Anthony Collins (1676-1729) is most often remembered for his Discourse of Free-Thinking (1713) but his philosophical positions are equally audacious and largely innovative: the denial of God’s intelligence and design, the rejection of the existence of an immaterial soul, the affirmation of a deterministic conception of nature, the idea of man as a machine close to the animal, with equally hedonistic impulses. However, although these tenets form the core of his philosophical works, Collins was more attached to the ideal of intellectual liberty than to his own convictions. Which is why, throughout his life, from his exchanges with Locke to the debates that were carried out in his private library, he continually pursued open confrontation, rejecting with cutting irony any limitation on the freedom of thought.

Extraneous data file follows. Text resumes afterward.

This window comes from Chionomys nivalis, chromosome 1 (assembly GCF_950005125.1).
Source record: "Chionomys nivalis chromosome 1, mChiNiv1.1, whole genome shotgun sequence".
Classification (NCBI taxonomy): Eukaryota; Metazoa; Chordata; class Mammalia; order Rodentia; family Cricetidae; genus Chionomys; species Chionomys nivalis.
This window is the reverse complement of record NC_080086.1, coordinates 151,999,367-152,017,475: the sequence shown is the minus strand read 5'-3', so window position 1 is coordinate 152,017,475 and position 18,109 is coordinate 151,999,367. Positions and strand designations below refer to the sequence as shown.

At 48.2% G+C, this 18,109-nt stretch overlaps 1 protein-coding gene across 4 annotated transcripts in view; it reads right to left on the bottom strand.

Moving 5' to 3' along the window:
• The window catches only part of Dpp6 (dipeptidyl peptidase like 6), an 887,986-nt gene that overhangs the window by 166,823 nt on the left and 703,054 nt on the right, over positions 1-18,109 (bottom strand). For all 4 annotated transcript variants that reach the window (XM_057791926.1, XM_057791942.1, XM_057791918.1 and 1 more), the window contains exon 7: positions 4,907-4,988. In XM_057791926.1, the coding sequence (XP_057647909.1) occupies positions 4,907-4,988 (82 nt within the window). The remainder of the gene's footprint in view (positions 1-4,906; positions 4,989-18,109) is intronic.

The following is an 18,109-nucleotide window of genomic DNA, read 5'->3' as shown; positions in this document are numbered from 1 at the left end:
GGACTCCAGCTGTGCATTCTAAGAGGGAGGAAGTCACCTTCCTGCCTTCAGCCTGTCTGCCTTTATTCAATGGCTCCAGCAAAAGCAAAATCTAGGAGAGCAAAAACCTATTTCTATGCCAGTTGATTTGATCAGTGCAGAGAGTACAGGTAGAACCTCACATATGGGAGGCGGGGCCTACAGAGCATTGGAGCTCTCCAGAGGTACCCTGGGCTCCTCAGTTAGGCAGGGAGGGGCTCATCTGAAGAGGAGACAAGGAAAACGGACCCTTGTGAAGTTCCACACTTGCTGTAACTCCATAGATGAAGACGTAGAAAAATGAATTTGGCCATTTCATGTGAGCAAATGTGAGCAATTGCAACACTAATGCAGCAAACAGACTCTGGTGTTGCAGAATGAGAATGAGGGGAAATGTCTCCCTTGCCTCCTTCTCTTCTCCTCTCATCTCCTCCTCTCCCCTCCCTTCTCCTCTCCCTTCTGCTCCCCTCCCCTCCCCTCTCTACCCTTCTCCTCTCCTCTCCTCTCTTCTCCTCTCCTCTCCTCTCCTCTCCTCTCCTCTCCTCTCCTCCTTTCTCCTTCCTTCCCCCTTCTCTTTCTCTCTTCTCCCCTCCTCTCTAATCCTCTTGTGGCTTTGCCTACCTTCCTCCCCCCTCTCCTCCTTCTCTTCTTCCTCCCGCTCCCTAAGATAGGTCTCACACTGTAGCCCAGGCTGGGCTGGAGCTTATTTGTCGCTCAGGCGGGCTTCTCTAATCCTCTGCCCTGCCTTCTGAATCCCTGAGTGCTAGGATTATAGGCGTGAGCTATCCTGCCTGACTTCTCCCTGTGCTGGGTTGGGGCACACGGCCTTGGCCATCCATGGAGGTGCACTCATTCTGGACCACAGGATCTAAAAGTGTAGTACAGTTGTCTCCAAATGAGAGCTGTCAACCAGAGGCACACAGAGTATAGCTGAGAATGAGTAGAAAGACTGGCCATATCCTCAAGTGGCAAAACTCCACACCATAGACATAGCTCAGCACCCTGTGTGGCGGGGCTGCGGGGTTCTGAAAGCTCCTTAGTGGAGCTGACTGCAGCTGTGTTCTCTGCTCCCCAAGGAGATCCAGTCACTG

Jacopo Agnesina (1983), Ph.D. at the University of Eastern Piedmont (Italy), has devoted his research to the main themes of Radical Enlightenment. He recently published the first Italian translation (with English text) of Anthony Collins’ A Philosophical Inquiry concerning Human Liberty (Bompiani, Milano, 2015).
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